What Else Happened in November

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Robert BoyleThis month, we had three cases of the week: First, we looked at German Brexit-related cases. The second case dealt with the pitfalls that translations can create under the EU Service Regulation and finally, we reported on the U-turn of the Munich Court of Appeals on the right time for the judicial review of arbitrator appointments. And here’s a recap of other recent developments: Continue reading

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Case of the Week: Litigating in the Shadow of Brexit

BrexitThis week, yet another Brexit deadline expired without additional clarity as to when and on what terms Brexit will occur. This creates uncertainties, which affect business relations with British parties, and impact, amongst many other fields, civil litigation. So in this week’s Case of the Week, we present the three cases I know of in which German courts had to decide on Brexit-related issues. The cases deal with security for costs, the validity of choice of court agreements and with freezing orders in a Brexit context.  Continue reading

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International Comparative Legal Guide to International Arbitration

ICLG International ArbitrationDonata von Enzberg and I have authored the German chapter in the ICLG International Arbitration 2019. The guide covers common issues in international arbitration laws and regulations – including arbitration agreements, governing legislation, choice of law rules, selection of arbitral tribunal, preliminary relief and interim measures – in 52 jurisdictions,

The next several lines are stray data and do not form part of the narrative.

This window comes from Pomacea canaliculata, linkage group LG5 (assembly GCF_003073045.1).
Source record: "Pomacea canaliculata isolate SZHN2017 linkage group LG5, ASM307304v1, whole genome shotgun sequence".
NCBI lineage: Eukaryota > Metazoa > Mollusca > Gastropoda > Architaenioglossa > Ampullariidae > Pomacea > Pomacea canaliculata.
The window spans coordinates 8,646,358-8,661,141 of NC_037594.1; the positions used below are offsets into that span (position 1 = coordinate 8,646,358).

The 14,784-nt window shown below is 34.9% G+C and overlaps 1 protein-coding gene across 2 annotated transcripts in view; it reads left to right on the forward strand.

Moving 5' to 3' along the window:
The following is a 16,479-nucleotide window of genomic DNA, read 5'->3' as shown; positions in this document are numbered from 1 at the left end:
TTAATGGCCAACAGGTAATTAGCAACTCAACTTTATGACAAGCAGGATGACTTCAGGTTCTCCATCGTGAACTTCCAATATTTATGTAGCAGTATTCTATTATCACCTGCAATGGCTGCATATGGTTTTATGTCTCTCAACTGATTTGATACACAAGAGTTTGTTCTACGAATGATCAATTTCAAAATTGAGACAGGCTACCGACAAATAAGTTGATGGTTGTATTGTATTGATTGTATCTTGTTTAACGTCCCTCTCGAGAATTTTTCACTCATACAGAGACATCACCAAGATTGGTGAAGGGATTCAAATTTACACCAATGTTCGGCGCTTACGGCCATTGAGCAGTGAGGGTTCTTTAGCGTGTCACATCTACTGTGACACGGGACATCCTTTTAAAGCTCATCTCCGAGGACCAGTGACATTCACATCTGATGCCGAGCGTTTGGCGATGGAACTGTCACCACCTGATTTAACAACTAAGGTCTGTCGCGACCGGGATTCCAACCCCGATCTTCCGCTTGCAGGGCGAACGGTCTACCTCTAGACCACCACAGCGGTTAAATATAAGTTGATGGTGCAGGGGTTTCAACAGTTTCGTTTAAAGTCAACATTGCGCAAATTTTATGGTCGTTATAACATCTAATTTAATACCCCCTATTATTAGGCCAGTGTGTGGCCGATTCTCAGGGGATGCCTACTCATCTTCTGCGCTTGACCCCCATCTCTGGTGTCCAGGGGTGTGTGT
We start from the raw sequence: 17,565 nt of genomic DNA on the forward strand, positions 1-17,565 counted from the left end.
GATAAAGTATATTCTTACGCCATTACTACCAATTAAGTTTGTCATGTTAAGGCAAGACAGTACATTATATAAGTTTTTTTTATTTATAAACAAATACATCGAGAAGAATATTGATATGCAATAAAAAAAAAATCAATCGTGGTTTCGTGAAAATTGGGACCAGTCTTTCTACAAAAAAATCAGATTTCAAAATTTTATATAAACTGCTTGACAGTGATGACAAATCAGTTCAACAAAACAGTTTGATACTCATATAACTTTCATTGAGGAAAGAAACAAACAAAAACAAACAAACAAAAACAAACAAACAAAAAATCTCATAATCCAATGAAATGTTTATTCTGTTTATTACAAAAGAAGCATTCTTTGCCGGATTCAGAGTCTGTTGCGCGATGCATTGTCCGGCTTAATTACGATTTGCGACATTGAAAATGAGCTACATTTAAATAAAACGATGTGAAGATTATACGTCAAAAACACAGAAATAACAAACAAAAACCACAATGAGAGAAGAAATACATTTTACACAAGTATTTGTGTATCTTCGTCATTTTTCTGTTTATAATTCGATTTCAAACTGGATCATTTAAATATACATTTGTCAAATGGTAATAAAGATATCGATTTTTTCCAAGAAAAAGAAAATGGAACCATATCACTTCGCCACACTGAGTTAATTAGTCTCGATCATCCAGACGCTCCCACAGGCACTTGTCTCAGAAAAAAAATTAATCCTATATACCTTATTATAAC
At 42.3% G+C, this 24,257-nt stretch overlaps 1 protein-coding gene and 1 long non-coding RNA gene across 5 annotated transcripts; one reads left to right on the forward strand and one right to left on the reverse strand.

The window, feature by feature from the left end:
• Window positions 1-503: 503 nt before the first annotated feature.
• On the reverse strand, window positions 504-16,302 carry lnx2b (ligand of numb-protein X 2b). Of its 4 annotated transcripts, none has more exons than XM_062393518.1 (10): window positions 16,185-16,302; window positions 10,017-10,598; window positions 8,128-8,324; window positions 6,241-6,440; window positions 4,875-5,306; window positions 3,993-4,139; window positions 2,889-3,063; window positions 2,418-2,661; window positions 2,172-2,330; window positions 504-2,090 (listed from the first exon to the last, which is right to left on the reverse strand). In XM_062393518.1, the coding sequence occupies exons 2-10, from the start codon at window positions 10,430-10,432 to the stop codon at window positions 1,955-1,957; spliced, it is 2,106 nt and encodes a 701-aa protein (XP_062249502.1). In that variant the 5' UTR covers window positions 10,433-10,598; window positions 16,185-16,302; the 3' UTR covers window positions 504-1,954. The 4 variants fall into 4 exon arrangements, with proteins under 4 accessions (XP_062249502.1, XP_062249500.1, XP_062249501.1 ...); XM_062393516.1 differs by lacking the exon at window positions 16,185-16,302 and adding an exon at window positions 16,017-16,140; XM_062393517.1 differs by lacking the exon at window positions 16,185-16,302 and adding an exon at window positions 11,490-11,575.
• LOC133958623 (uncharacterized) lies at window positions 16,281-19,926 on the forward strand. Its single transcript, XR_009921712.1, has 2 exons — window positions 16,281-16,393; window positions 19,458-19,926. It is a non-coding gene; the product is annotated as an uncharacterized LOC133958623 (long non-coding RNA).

We still have some hard copies to give away – if you are interested, let me know and we will ship a copy to you, while stocks last. Continue reading

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3rd IBA Litigation Committee Conference on Private International Law – The latest on Brexit, International Commercial Courts and Sanctions, Milan, 24/25 October 2019

IBA MIlanThis year, the IBA Litigation Committee Conference on Private International Law  is being held for the third time, following successful events in 2014 and 2016.

According to a German saying, if an event takes place for the third time, it qualifies as a tradition! The organizers were daring enough to put Brexit on the agenda, so expect some last-minute updates. The conference will look at these topics:

  • Brexit – the impact on jurisdiction and private international law
  • The mushrooming of International Commercial Courts throughout Europe – reasons and perspectives
  • Sanctions – politics, procedures and private international law

Here is the link to the full programme.  I very much look forward to the programme, to  seeing as many of you as possible in person, and to learning about the law, about the city and its culture and about life in general: On one of the previous occasions I learned that the Blue Note jazz club in Milan was founded by a Milanese lawyer, who was not content to simply create one of the better-known Italian law firms…

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